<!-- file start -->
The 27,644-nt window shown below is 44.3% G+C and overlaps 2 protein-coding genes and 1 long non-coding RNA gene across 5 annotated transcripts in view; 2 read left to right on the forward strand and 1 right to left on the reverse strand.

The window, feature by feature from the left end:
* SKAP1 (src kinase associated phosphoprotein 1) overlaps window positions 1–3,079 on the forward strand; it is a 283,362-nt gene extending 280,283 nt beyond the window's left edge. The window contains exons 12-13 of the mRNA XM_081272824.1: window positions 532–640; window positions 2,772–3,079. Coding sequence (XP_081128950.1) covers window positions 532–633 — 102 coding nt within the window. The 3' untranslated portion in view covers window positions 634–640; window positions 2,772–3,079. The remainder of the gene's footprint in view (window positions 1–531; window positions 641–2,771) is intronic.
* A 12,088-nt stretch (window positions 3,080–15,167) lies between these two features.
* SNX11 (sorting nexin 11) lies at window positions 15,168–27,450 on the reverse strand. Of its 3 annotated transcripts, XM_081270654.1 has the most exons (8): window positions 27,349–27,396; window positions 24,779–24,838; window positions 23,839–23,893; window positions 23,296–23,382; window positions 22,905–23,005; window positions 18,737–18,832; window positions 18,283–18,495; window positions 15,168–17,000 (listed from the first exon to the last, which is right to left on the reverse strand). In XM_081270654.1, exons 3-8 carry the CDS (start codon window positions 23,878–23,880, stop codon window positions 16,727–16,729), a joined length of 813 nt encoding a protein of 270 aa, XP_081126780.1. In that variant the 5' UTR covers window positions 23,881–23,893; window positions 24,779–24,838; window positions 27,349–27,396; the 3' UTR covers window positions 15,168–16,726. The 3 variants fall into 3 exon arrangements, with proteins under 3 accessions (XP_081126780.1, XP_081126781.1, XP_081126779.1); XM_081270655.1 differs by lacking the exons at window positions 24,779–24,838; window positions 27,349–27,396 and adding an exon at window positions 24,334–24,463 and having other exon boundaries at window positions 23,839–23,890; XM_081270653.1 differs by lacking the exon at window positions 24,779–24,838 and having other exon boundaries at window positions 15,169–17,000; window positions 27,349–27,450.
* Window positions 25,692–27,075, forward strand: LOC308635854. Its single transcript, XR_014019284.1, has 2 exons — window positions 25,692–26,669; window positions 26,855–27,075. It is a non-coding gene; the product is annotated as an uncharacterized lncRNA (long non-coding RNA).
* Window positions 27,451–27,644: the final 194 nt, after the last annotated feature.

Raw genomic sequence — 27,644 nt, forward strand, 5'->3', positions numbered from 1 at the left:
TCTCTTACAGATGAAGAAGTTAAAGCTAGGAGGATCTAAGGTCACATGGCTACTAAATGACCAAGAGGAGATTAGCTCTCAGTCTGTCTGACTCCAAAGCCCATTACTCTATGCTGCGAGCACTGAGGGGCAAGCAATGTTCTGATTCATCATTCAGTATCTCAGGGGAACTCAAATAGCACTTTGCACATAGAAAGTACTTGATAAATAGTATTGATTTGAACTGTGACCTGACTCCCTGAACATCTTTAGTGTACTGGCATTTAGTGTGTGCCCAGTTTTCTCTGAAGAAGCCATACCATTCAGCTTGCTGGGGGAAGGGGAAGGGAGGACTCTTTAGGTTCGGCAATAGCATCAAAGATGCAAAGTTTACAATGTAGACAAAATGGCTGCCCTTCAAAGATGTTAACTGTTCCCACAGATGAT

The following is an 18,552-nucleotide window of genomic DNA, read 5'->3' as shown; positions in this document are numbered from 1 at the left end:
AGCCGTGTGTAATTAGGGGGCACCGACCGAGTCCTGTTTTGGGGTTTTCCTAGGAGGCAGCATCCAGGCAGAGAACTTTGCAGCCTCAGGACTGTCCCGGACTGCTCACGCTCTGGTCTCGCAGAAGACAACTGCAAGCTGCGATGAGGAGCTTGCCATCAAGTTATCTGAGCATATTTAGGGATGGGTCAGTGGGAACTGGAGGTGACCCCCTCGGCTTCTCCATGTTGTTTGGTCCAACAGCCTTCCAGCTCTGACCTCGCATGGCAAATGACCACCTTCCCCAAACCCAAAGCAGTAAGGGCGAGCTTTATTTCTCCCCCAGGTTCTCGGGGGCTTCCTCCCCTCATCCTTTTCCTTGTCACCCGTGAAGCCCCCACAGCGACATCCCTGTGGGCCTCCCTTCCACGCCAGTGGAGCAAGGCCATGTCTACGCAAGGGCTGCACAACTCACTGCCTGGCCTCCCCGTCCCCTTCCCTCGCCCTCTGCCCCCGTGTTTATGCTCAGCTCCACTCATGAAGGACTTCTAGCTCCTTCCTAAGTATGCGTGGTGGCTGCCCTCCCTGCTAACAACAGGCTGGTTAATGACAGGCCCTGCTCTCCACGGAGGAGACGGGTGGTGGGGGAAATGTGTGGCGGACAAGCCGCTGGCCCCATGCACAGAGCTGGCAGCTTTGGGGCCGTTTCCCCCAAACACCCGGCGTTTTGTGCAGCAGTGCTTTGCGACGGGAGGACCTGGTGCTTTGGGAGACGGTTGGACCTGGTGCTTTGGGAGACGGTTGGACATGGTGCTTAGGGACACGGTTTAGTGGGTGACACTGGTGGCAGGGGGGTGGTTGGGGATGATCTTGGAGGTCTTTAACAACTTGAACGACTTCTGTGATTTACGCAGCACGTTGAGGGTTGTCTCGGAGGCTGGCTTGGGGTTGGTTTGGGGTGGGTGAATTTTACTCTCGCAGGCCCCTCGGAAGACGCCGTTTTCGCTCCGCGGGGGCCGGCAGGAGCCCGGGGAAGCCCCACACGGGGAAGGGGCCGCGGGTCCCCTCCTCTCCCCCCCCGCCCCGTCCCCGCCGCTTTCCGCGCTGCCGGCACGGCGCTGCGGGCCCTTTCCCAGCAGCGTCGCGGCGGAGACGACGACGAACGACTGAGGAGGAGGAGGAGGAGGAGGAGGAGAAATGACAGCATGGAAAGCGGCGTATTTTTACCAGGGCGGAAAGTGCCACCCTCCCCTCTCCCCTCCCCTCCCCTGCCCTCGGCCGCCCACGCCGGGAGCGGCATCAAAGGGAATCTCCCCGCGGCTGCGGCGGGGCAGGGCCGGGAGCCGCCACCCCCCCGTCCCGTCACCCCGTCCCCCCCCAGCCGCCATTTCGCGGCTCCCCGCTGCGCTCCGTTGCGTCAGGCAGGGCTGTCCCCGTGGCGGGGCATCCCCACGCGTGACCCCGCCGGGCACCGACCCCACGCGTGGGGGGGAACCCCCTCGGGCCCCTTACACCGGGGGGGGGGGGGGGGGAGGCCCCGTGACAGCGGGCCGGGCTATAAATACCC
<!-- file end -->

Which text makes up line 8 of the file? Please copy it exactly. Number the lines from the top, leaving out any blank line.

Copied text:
Raw genomic sequence — 27,644 nt, forward strand, 5'->3', positions numbered from 1 at the left: